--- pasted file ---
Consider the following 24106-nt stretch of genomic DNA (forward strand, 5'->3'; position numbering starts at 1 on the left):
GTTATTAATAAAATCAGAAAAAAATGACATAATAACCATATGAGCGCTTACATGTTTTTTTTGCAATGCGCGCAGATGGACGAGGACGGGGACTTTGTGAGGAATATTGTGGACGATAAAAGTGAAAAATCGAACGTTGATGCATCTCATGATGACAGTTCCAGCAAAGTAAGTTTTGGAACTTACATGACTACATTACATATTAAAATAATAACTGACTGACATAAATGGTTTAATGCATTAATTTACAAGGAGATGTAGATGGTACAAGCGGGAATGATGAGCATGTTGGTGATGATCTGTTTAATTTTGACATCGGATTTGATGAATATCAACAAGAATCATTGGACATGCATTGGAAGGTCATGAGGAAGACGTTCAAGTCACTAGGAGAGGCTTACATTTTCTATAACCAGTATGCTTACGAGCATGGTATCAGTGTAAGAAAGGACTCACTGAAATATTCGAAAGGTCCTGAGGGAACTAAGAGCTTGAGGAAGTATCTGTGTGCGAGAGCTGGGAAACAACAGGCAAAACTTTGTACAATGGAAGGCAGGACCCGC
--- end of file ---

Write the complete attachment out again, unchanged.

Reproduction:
Consider the following 24106-nt stretch of genomic DNA (forward strand, 5'->3'; position numbering starts at 1 on the left):
GTTATTAATAAAATCAGAAAAAAATGACATAATAACCATATGAGCGCTTACATGTTTTTTTTGCAATGCGCGCAGATGGACGAGGACGGGGACTTTGTGAGGAATATTGTGGACGATAAAAGTGAAAAATCGAACGTTGATGCATCTCATGATGACAGTTCCAGCAAAGTAAGTTTTGGAACTTACATGACTACATTACATATTAAAATAATAACTGACTGACATAAATGGTTTAATGCATTAATTTACAAGGAGATGTAGATGGTACAAGCGGGAATGATGAGCATGTTGGTGATGATCTGTTTAATTTTGACATCGGATTTGATGAATATCAACAAGAATCATTGGACATGCATTGGAAGGTCATGAGGAAGACGTTCAAGTCACTAGGAGAGGCTTACATTTTCTATAACCAGTATGCTTACGAGCATGGTATCAGTGTAAGAAAGGACTCACTGAAATATTCGAAAGGTCCTGAGGGAACTAAGAGCTTGAGGAAGTATCTGTGTGCGAGAGCTGGGAAACAACAGGCAAAACTTTGTACAATGGAAGGCAGGACCCGC